ATLANTA, June 1 (UPI) — Some U.S. cigarette brands expose people to higher amounts of cancer-causing tobacco-specific nitrosamines than some foreign cigarettes, officials said.
The study involved 126 people from Australia, Canada, Britain and the United States who smoked cigarette brands popular in each country.
The chemicals from the cigarette butts collected from each smoker over a 24-hour period were analyzed. In addition, urine samples were taken from the study participants.
The study, published in the journal Cancer Epidemiology Biomarkers and Prevention, found a correlation between the amount of one tobacco-specific nitrosamines — a carcinogen — that enters the mouth and the amount of its breakdown product that appears in the urine.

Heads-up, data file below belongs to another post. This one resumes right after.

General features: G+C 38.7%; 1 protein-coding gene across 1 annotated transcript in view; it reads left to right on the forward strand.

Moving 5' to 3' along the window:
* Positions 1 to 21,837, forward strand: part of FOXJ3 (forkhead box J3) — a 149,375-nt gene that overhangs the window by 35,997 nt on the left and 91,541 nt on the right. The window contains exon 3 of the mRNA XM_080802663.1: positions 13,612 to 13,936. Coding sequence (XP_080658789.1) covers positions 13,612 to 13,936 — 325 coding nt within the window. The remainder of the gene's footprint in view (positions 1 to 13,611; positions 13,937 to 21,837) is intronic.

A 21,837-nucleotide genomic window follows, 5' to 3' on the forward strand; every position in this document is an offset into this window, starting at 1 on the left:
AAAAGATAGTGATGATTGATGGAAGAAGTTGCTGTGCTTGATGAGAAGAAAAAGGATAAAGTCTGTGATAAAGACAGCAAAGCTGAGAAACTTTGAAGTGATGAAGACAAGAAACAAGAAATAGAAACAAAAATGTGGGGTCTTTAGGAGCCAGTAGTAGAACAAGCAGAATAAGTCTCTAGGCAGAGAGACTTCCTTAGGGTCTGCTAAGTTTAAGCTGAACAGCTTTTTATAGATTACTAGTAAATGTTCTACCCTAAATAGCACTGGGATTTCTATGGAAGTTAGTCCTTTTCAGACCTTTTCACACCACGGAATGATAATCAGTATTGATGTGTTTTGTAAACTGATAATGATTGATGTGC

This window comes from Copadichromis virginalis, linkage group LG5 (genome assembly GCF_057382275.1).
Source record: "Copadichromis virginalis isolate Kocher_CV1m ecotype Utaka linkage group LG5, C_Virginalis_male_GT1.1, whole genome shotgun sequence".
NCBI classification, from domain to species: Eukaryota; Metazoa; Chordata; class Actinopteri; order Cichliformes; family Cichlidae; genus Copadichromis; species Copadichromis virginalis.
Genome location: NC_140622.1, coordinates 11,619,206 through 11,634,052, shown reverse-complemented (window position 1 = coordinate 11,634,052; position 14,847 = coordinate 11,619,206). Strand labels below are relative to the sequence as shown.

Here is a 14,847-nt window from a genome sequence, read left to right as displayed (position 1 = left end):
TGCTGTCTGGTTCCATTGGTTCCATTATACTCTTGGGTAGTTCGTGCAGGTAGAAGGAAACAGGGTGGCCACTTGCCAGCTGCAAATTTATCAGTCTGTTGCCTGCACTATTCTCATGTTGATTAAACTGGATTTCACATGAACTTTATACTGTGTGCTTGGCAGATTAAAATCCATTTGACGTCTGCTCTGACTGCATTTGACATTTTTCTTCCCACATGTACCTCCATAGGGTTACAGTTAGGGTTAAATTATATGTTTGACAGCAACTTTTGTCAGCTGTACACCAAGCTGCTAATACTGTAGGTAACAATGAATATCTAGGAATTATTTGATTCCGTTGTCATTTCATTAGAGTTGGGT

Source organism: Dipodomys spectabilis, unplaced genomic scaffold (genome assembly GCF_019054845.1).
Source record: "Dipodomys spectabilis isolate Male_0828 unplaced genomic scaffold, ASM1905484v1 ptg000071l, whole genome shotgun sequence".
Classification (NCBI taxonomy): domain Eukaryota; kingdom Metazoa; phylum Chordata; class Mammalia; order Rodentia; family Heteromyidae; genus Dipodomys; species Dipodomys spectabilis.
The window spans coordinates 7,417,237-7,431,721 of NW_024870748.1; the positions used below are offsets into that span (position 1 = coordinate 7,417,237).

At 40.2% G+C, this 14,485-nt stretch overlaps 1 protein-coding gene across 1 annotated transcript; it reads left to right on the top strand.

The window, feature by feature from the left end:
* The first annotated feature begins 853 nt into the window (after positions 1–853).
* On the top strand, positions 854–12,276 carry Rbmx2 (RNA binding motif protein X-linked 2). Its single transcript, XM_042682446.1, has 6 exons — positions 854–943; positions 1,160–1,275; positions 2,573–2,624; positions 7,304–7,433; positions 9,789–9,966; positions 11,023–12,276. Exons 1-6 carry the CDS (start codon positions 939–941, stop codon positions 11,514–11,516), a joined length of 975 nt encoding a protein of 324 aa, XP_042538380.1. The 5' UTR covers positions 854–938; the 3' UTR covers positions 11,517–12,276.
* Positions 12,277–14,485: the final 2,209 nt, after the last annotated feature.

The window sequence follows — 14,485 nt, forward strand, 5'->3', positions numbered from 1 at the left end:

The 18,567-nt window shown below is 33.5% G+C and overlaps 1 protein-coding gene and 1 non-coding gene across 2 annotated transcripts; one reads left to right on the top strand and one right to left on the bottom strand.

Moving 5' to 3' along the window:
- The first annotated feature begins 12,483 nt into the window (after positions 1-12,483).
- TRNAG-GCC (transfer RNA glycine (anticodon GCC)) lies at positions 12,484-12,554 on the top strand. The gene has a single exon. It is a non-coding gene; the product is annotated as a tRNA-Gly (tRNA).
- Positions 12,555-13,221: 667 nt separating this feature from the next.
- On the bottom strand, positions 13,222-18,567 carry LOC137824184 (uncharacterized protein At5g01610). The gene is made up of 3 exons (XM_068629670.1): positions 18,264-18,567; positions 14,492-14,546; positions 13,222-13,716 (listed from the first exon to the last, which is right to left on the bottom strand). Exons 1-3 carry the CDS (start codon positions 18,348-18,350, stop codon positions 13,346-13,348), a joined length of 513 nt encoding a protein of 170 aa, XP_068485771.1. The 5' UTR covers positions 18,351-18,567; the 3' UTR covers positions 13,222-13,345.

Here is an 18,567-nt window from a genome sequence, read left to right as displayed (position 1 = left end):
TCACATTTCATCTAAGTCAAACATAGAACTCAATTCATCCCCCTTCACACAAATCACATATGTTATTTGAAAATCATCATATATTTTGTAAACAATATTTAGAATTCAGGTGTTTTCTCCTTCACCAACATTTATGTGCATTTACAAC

“We know that cigarettes from around the world vary in their ingredients and the way they are produced,” Dr. Jim Pirkle, deputy director for science at CDC’s National Center for Environmental Health, division of laboratory sciences, said in a statement.
“All of these cigarettes contain harmful levels of carcinogens, but these findings show that amounts of tobacco-specific nitrosamines differ from country to country and U.S. brands are the highest in the study.”
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